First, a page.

What is claimed is:

1. The method of producing a thick junction radiation detector comprisingevaporatively depositing a thin coating of aluminum to one side of a p-type silicon body; pamtmg a suspension of lithium and oil to the opposite side of said p-type silicon body; heating said p-type silicon body in a nitrogen atmosphere at 450 C. to diffuse the lithium into the p-type silicon body and form an n-type region; applying heat and an electric field at 250 volts and 15 milliamperes to initiate drifting of the lithium in the silicon body; maintaining the amperage and voltage at the constant rates of 15 milliamperes and 250 volts for a time proportional to the cube of the thickness of the silicon body to complete drifting to form a thick depletion region; lapping the opposed sides of the silicon body to the depth of at least .005" to form an intrinsic silicon body; etching the lapped sides of the intrinsic siilcon body to remove surface imperfections; depositing a thin gold coating to the etched sides of the intrinsic silicon to provide reactive contacts; and applying electrical contacts to the gold coating by layering a spot of epoxy cement and silver paint thereto.

2.. A method of producing a thick junction radiation 7 detector comprising coating one side of a p-type silicon body with aluminum,

applying a suspension of lithium and oil to the opposite side of said p-type silicon body,

heating said p-type silicon body whereby the lithium diffuses thereinto and forms an n-type region,

removing excess lithium from said opposite side of said p-type silicon body,

initiating drift of the lithium in the silicon body by applying heat and an electric field thereto,

maintaining the amperage and voltage substantially constant for a time proportional to the cube of the thickness of the silicon body to complete drifting thereby forming a thick depletion region, removing at least .005 inch of material from the op- 1 posed sides of the silicon body to form an intrinsic silicon body, removing surface imperfections from the opposed sides of said intrinsic silicon body, depositing a thin gold coating to said opposite sides of the intrinsic silicon to provide reactive contacts, and applying electrical contacts to the gold coating.

References Cited by the Examiner UNITED STATES PATENTS 2,462,218 2/1949 Olsen 148-191 3,009,840 11/1961 Emeis 148-185 X 3,016,313 1/1962 Pell 148-188 3,084,078 4/1962 Anderson 148186 X 3,225,198 12/1965 Mayer 148-188 20 HYLAND BIZOT, Primary Examiner.

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US3084078 *Dec 2, 1959Apr 2, 1963Texas Instruments IncHigh frequency germanium transistor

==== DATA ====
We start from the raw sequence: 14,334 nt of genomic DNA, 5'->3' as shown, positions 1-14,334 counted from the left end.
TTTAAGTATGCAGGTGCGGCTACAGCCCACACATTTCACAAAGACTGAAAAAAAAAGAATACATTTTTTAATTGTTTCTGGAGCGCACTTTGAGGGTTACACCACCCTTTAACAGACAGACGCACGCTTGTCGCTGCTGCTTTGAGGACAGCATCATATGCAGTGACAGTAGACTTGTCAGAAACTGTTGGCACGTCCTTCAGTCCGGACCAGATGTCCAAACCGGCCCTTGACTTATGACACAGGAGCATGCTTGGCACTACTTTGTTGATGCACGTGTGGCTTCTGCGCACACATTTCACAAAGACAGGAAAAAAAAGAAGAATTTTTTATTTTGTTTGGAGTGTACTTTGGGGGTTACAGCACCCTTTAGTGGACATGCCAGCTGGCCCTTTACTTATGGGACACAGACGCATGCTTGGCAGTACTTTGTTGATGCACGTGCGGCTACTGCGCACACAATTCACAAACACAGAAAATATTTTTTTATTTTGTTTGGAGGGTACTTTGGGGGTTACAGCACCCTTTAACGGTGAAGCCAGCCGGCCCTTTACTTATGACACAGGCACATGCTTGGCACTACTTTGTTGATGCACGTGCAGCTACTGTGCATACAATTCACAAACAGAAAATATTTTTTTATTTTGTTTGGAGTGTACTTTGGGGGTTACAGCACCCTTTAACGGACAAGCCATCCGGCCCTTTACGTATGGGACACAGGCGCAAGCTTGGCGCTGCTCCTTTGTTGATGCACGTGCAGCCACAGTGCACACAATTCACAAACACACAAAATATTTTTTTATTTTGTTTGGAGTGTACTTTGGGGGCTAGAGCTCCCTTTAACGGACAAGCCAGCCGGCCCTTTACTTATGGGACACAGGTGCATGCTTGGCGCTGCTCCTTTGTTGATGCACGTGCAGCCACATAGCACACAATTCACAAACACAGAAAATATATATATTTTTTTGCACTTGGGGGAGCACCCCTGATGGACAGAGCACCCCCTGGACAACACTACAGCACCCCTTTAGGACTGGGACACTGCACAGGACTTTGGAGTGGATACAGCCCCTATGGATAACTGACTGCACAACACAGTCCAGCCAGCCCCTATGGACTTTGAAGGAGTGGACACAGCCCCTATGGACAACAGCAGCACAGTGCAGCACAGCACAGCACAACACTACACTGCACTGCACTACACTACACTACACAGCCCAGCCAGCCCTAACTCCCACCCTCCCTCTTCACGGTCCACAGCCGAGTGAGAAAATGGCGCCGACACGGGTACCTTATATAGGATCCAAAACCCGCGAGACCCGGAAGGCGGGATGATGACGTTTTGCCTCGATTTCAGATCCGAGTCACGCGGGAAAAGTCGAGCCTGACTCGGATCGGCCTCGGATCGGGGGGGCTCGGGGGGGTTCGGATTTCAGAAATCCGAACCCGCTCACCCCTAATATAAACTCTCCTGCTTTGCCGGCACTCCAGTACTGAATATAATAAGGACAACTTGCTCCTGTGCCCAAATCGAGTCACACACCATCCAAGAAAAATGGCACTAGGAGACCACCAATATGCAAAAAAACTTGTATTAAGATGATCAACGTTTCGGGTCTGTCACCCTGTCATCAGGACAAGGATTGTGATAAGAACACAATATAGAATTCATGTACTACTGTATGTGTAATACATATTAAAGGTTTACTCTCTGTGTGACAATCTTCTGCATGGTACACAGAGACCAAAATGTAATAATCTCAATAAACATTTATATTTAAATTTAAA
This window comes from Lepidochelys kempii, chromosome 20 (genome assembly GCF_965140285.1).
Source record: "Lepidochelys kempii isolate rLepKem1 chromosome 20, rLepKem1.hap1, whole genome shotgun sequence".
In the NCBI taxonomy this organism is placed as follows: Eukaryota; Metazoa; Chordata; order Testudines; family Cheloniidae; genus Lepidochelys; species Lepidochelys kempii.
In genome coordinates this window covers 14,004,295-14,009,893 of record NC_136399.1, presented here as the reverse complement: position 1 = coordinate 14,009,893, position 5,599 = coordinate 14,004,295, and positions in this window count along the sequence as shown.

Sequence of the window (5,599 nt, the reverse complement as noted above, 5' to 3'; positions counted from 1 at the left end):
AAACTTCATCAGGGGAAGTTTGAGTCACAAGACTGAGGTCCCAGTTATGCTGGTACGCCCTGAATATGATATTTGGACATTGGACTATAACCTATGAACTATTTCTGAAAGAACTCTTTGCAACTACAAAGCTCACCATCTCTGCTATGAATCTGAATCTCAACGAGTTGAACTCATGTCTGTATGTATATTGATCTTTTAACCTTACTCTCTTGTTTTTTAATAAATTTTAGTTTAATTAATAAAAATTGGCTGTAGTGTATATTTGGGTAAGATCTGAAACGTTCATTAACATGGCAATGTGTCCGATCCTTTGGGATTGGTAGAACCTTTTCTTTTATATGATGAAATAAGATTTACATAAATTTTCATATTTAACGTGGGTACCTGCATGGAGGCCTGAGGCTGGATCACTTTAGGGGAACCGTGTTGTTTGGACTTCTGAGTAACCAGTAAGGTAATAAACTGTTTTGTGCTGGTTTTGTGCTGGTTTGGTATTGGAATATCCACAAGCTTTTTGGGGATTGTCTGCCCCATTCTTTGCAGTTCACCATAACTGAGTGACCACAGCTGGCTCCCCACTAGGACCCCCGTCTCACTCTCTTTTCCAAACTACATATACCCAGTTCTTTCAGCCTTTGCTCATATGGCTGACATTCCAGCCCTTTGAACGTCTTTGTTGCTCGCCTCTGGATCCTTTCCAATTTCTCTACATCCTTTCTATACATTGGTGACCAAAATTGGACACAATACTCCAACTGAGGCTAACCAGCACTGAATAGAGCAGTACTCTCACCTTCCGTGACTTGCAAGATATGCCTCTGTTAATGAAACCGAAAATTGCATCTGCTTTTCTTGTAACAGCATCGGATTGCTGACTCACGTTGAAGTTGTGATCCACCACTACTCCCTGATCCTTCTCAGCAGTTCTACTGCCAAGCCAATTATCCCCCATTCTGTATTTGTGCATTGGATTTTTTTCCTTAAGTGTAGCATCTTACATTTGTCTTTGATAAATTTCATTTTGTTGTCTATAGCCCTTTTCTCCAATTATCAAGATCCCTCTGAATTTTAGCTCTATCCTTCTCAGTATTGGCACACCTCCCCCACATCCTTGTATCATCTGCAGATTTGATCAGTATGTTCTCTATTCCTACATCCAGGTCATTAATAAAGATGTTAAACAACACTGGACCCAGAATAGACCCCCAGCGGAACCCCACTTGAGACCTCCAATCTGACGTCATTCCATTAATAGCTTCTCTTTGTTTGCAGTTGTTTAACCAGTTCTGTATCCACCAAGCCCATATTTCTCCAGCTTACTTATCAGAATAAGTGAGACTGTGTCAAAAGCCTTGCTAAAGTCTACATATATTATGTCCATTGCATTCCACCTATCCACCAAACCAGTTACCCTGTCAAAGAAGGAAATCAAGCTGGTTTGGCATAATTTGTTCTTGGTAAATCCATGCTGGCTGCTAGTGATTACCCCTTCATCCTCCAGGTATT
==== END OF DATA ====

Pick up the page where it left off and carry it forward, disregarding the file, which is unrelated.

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Referenced by
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US3390449 *Jul 18, 1966Jul 2, 1968Atomic Energy Commission UsaMethod for preparation and encapsulation of germanium gamma ray detectors
US3396318 *Sep 16, 1966Aug 6, 1968Electro Nuclear Lab IncCharged particle detector with lithium compensated intrinsic silicon as an intermediate region
US3471924 *Apr 13, 1967Oct 14, 1969Globe Union IncProcess for manufacturing inexpensive semiconductor devices
US3472711 *Apr 8, 1968Oct 14, 1969Electro Nuclear Lab IncCharged particle detector
US3498852 *Mar 10, 1969Mar 3, 1970Atomic Energy CommissionAccelerating lithium drifting in germanium
US3542608 *Apr 1, 1968Nov 24, 1970Geoscience Instr CorpMethod for stimulating the drift of lithium through germanium crystals
US4187161 *Sep 11, 1978Feb 5, 1980Garching InstrumenteElectrical element of construction
US8008175Nov 19, 2010Aug 30, 2011Coring IncorporatedSemiconductor structure made using improved simultaneous multiple ion implantation process
US8196546Nov 19, 2010Jun 12, 2012Corning IncorporatedSemiconductor structure made using improved multiple ion implantation process
US8558195Nov 19, 2010Oct 15, 2013Corning IncorporatedSemiconductor structure made using improved pseudo-simultaneous multiple ion implantation process
US8652952May 15, 2012Feb 18, 2014Corning IncorporatedSemiconductor structure made using improved multiple ion implantation process
US20070281440 *May 31, 2006Dec 6, 2007Jeffrey Scott CitesProducing SOI structure using ion shower
US20110207306 *Feb 22, 2010Aug 25, 2011Sarko CherekdjianSemiconductor structure made using improved ion implantation process
U.S. Classification438/56, 438/468, 257/656, 438/548, 257/E21.139, 257/429, 257/E31.88
International ClassificationH01L31/117, H01L29/00, H01L21/22, H01L21/00
Cooperative ClassificationH01L31/1175, H01L29/00, H01L21/222, H01L21/00
European ClassificationH01L21/00, H01L29/00, H01L31/117B, H01L21/22L